The ensemble’s protagonist, violinist Martin Kos, wonderfully fulfilled what Mendelssohn-Bartholdy “embodied” in his Concerto in D Minor, an earlier, but in terms of artistic value, a no less serious counterpart of the violin Concerto in E Minor The expression of this humble, but uncommonly effective multifaceted and confident interpretation is careful, above matters, exact in terms of intonation and rhythm, truly virtuoso, but unaffected in phrasing. He effectively “directs” joy to listen and follow it – from the first violin not spectacularly. Radost ho poslouchat i sledovat – od prvních houslí totiž neokázale, ale i účinně „diriguje“ The Suk orchestra players have had luck in constructing its repertoire. Among others, its specialties include a selection of literature of the serenade type, reminiscent of not only the most beloved, but also those most valuable works. The proof may be the original Grieg Suite, whose performance brought out mainly the creation of the mood of this work. And what can one say about the conclusion featuring Tchaikovsky? That was not only a proper, but in content and delivery a true apex of the evening – stressing the glowing and tasteful attaining of the melodic side and instrumental color, which reflects mainly the technically mature level and unique nuances of chamber play in terms of phrasing, that the Suk Chamber Orchestra has undisputedly proven capable of over the 32 years of its existence.

PhDr. Julius Hůlek, Hudební rozhledy XI., XII. 2004
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Debut of a new ensemble at Červený Hrádek - 2003

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"This time the Knight Hall hosted several outstanding musicians. However, the name of the six-chamber artists - The Mladota Ensemble - was unknown to most of us.. " >>>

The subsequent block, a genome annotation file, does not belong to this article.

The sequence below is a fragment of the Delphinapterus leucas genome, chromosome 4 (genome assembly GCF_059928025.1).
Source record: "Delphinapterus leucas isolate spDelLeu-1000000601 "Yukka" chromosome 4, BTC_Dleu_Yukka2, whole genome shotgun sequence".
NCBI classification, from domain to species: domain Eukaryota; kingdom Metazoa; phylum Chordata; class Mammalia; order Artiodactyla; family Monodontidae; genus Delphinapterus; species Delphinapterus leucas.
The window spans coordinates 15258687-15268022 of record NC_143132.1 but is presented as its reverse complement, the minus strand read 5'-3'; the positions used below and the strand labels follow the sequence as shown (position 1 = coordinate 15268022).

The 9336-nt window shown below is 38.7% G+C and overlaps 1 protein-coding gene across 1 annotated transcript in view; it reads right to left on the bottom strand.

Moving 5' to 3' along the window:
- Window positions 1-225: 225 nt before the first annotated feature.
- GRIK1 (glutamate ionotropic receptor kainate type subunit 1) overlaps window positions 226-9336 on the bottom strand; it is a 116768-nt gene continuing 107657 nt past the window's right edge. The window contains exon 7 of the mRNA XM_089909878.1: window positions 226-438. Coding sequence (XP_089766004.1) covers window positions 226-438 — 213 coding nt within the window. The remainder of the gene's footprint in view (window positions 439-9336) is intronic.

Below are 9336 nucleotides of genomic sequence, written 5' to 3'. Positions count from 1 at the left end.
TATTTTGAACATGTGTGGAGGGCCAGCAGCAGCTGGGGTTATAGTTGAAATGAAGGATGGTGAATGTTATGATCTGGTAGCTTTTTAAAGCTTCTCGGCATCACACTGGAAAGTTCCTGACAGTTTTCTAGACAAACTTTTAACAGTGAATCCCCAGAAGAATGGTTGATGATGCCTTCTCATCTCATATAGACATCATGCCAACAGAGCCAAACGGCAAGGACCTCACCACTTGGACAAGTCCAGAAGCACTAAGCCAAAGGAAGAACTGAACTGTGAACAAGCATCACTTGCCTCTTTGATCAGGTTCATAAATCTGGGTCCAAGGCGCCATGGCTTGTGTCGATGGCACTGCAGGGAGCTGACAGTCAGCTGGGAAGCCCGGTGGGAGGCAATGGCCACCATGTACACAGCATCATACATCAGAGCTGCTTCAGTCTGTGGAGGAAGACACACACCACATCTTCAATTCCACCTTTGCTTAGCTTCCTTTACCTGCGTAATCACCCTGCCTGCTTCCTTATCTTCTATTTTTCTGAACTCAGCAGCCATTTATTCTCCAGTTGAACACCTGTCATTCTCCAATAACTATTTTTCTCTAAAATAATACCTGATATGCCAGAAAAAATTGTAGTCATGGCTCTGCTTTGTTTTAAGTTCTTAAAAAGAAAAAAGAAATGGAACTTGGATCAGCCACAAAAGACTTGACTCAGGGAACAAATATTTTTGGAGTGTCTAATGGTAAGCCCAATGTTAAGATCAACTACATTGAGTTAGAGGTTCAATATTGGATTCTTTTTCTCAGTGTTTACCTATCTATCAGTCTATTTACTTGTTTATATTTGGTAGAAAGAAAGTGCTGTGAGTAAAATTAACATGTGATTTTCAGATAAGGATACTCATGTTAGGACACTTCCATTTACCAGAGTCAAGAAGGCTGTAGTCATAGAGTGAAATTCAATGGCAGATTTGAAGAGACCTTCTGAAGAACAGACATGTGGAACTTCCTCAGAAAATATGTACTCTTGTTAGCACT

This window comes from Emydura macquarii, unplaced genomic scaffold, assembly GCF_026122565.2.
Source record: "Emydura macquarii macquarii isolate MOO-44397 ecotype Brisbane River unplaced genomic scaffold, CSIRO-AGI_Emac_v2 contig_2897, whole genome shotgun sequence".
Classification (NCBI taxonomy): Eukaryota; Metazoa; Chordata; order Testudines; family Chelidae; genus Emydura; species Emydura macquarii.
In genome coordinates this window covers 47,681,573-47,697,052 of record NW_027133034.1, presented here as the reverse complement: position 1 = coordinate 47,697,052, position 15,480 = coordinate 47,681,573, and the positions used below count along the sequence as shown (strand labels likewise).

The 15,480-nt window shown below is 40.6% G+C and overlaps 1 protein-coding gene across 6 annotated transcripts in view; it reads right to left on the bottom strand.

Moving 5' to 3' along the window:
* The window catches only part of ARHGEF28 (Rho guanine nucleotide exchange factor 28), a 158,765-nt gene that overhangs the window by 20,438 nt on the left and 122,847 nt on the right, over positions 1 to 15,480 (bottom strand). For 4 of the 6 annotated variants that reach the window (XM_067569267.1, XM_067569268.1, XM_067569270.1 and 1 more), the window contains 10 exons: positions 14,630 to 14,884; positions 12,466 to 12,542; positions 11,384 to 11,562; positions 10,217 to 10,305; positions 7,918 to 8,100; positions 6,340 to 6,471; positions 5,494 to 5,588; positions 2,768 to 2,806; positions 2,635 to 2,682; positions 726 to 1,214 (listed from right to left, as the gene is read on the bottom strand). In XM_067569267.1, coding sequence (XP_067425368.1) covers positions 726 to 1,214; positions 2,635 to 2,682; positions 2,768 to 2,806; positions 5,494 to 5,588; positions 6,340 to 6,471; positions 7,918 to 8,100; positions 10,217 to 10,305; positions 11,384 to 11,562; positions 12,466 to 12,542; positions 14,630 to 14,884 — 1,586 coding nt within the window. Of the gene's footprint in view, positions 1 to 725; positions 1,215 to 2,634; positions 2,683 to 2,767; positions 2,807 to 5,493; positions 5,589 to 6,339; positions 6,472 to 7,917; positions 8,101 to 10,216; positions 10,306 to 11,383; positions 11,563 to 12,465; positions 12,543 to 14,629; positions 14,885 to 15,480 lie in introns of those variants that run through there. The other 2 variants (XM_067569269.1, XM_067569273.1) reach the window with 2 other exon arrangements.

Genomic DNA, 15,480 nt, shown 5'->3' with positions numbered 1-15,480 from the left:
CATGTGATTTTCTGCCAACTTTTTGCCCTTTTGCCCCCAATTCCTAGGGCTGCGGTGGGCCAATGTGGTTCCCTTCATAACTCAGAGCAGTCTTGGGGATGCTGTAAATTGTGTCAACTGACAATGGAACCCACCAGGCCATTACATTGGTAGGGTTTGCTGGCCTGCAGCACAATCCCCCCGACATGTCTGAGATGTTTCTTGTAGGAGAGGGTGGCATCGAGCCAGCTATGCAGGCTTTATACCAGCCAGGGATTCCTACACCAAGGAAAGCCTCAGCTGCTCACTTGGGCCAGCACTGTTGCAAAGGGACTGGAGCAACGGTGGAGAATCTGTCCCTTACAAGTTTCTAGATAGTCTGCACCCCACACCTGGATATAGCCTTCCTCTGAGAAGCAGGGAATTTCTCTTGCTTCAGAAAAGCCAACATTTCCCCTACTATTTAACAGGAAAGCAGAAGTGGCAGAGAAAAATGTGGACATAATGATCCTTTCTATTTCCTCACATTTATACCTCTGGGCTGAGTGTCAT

In the framework of the project poetically named Musical Jewels at Cervený Hradek that began last year with the successful performance of Jiri Stivin, another concert was held on 6th September 2003 again an extraordinary one.

This time the Knight Hall hosted several outstanding musicians. However, the name of the six-chamber artists - The Mladota Ensemble - was unknown to most of us. The name has been freshly lent to the interpreters by the owner of the castle, baroness Henriette Mladota, whose presence, together with an introductory speech by the mayor of the town of Sedlcany, Mr. Jiri Burian, rendered the evening not only a festive atmosphere, but also one that was sociably attractive. How did these six musicians come together? Very simple: They are current or former members of the Suk Chamber Orchestra, performing every year at Red Castle on the occasion of the Suk Festival at Sedlcany. They were invited by Josef Suk to collaborate on a new recording. And as they understood each other both humanly and artistically they started performing regularly as a group. Well, for that reason one has to have a registered name...

For their first official performance the Mladota Ensemble - consisting of violinists Martin Kos and Dana Klimánková-Truplová, violist Karel Untermüller, cellist Tomáš Strašil, double bass-player Tomáš Vybíral and pianist Štěpán Kos - chose the works where varied instrumental configurations could be introduced to the audience. Smetana´s Duo No.2 in G Minor for violin and the piano "From my homeland", op. 74 (B. 148) and Schubert's Quintet in A Major for piano, violin, viola, cello, and double bass, D 667 ("The Trout"), Dvorak's Quintet in G Major, Op.77 with double bass, and Rossini´s masterly Duo for cello and double bass.

Hana Jarolímková - November 2003
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The "75" Concerto or In honour of Leos Janacek and Zdenek Lukas

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"Especially in summer the chamber orchestras are known as not very hard working on their programme offer. " >>>

Even the best of small chamber bodies usually like better repeat the most popular pieces of their well-tested musical repertoir / Mozart, some of the romantic serenades and Vivaldi, of course/ ad nauseam. All this seems to be much easier than an attempt to connect a pleasant well-tried musical piece with some new experience.